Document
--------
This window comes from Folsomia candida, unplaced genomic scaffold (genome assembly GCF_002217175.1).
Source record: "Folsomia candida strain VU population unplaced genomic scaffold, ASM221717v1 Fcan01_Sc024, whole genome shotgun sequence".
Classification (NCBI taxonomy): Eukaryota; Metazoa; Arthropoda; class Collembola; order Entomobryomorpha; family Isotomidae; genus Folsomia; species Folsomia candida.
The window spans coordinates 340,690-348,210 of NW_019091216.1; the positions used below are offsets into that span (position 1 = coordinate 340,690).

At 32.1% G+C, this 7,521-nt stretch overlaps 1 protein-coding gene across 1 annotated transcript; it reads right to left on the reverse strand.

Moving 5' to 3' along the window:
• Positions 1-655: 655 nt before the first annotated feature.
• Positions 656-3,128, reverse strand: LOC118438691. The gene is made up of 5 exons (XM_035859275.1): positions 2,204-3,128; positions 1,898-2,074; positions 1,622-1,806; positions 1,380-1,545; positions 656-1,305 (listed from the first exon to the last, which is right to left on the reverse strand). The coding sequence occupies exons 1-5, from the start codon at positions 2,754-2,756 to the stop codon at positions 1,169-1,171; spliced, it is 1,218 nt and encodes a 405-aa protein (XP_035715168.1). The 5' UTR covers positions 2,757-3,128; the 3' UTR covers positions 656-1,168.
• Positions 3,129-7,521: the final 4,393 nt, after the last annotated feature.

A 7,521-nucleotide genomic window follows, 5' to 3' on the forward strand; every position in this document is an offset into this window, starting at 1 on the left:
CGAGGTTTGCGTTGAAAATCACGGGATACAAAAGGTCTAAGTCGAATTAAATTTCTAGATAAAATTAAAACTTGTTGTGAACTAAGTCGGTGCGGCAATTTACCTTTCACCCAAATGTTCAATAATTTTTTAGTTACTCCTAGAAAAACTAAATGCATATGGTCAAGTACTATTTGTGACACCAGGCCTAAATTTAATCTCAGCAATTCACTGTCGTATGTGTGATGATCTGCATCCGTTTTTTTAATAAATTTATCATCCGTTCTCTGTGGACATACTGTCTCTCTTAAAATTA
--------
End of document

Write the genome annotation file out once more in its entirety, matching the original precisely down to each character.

This window comes from Folsomia candida, unplaced genomic scaffold (genome assembly GCF_002217175.1).
Source record: "Folsomia candida strain VU population unplaced genomic scaffold, ASM221717v1 Fcan01_Sc024, whole genome shotgun sequence".
Classification (NCBI taxonomy): Eukaryota; Metazoa; Arthropoda; class Collembola; order Entomobryomorpha; family Isotomidae; genus Folsomia; species Folsomia candida.
The window spans coordinates 340,690-348,210 of NW_019091216.1; the positions used below are offsets into that span (position 1 = coordinate 340,690).

At 32.1% G+C, this 7,521-nt stretch overlaps 1 protein-coding gene across 1 annotated transcript; it reads right to left on the reverse strand.

Moving 5' to 3' along the window:
• Positions 1-655: 655 nt before the first annotated feature.
• Positions 656-3,128, reverse strand: LOC118438691. The gene is made up of 5 exons (XM_035859275.1): positions 2,204-3,128; positions 1,898-2,074; positions 1,622-1,806; positions 1,380-1,545; positions 656-1,305 (listed from the first exon to the last, which is right to left on the reverse strand). The coding sequence occupies exons 1-5, from the start codon at positions 2,754-2,756 to the stop codon at positions 1,169-1,171; spliced, it is 1,218 nt and encodes a 405-aa protein (XP_035715168.1). The 5' UTR covers positions 2,757-3,128; the 3' UTR covers positions 656-1,168.
• Positions 3,129-7,521: the final 4,393 nt, after the last annotated feature.

A 7,521-nucleotide genomic window follows, 5' to 3' on the forward strand; every position in this document is an offset into this window, starting at 1 on the left:
CGAGGTTTGCGTTGAAAATCACGGGATACAAAAGGTCTAAGTCGAATTAAATTTCTAGATAAAATTAAAACTTGTTGTGAACTAAGTCGGTGCGGCAATTTACCTTTCACCCAAATGTTCAATAATTTTTTAGTTACTCCTAGAAAAACTAAATGCATATGGTCAAGTACTATTTGTGACACCAGGCCTAAATTTAATCTCAGCAATTCACTGTCGTATGTGTGATGATCTGCATCCGTTTTTTTAATAAATTTATCATCCGTTCTCTGTGGACATACTGTCTCTCTTAAAATTA